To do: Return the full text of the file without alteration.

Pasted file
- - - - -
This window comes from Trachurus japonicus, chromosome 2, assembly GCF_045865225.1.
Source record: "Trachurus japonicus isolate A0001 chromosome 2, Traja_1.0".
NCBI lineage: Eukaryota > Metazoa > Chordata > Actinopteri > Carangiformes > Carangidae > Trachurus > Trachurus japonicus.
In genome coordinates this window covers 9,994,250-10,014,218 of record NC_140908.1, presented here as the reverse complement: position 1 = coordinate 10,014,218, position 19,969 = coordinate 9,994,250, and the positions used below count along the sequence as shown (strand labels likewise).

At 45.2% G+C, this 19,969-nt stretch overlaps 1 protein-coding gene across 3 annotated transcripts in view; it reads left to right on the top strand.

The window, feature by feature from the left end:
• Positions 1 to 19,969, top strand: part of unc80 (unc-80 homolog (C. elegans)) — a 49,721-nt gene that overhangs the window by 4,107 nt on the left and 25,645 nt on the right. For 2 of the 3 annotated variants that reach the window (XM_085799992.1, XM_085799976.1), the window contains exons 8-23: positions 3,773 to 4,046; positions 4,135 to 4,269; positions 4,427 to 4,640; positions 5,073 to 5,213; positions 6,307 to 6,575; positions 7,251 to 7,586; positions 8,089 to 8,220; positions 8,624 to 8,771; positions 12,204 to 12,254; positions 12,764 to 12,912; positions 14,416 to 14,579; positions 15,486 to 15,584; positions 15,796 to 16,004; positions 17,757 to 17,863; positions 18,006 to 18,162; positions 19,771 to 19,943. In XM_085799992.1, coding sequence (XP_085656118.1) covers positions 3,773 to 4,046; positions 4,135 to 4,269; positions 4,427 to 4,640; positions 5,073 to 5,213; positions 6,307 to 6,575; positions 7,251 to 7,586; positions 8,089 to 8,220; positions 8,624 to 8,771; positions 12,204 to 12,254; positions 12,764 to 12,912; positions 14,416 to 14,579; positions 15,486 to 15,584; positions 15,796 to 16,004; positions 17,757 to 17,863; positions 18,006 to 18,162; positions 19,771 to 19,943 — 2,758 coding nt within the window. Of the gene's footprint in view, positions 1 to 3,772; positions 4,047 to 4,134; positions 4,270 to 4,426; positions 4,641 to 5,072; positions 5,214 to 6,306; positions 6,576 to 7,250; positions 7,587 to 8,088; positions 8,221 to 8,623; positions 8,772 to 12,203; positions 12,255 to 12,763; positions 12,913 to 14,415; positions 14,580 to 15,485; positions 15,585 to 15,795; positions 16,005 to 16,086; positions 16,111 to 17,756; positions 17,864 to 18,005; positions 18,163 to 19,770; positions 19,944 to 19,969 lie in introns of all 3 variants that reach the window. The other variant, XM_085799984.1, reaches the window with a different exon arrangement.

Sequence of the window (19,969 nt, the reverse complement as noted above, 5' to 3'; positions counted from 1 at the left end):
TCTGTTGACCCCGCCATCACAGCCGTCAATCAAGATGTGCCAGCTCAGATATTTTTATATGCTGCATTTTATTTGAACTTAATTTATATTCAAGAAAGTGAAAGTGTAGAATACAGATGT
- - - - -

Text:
This window comes from Trachurus japonicus, chromosome 2, assembly GCF_045865225.1.
Source record: "Trachurus japonicus isolate A0001 chromosome 2, Traja_1.0".
NCBI lineage: Eukaryota > Metazoa > Chordata > Actinopteri > Carangiformes > Carangidae > Trachurus > Trachurus japonicus.
In genome coordinates this window covers 9,994,250-10,014,218 of record NC_140908.1, presented here as the reverse complement: position 1 = coordinate 10,014,218, position 19,969 = coordinate 9,994,250, and the positions used below count along the sequence as shown (strand labels likewise).

At 45.2% G+C, this 19,969-nt stretch overlaps 1 protein-coding gene across 3 annotated transcripts in view; it reads left to right on the top strand.

The window, feature by feature from the left end:
• Positions 1 to 19,969, top strand: part of unc80 (unc-80 homolog (C. elegans)) — a 49,721-nt gene that overhangs the window by 4,107 nt on the left and 25,645 nt on the right. For 2 of the 3 annotated variants that reach the window (XM_085799992.1, XM_085799976.1), the window contains exons 8-23: positions 3,773 to 4,046; positions 4,135 to 4,269; positions 4,427 to 4,640; positions 5,073 to 5,213; positions 6,307 to 6,575; positions 7,251 to 7,586; positions 8,089 to 8,220; positions 8,624 to 8,771; positions 12,204 to 12,254; positions 12,764 to 12,912; positions 14,416 to 14,579; positions 15,486 to 15,584; positions 15,796 to 16,004; positions 17,757 to 17,863; positions 18,006 to 18,162; positions 19,771 to 19,943. In XM_085799992.1, coding sequence (XP_085656118.1) covers positions 3,773 to 4,046; positions 4,135 to 4,269; positions 4,427 to 4,640; positions 5,073 to 5,213; positions 6,307 to 6,575; positions 7,251 to 7,586; positions 8,089 to 8,220; positions 8,624 to 8,771; positions 12,204 to 12,254; positions 12,764 to 12,912; positions 14,416 to 14,579; positions 15,486 to 15,584; positions 15,796 to 16,004; positions 17,757 to 17,863; positions 18,006 to 18,162; positions 19,771 to 19,943 — 2,758 coding nt within the window. Of the gene's footprint in view, positions 1 to 3,772; positions 4,047 to 4,134; positions 4,270 to 4,426; positions 4,641 to 5,072; positions 5,214 to 6,306; positions 6,576 to 7,250; positions 7,587 to 8,088; positions 8,221 to 8,623; positions 8,772 to 12,203; positions 12,255 to 12,763; positions 12,913 to 14,415; positions 14,580 to 15,485; positions 15,585 to 15,795; positions 16,005 to 16,086; positions 16,111 to 17,756; positions 17,864 to 18,005; positions 18,163 to 19,770; positions 19,944 to 19,969 lie in introns of all 3 variants that reach the window. The other variant, XM_085799984.1, reaches the window with a different exon arrangement.

Sequence of the window (19,969 nt, the reverse complement as noted above, 5' to 3'; positions counted from 1 at the left end):
TCTGTTGACCCCGCCATCACAGCCGTCAATCAAGATGTGCCAGCTCAGATATTTTTATATGCTGCATTTTATTTGAACTTAATTTATATTCAAGAAAGTGAAAGTGTAGAATACAGATGT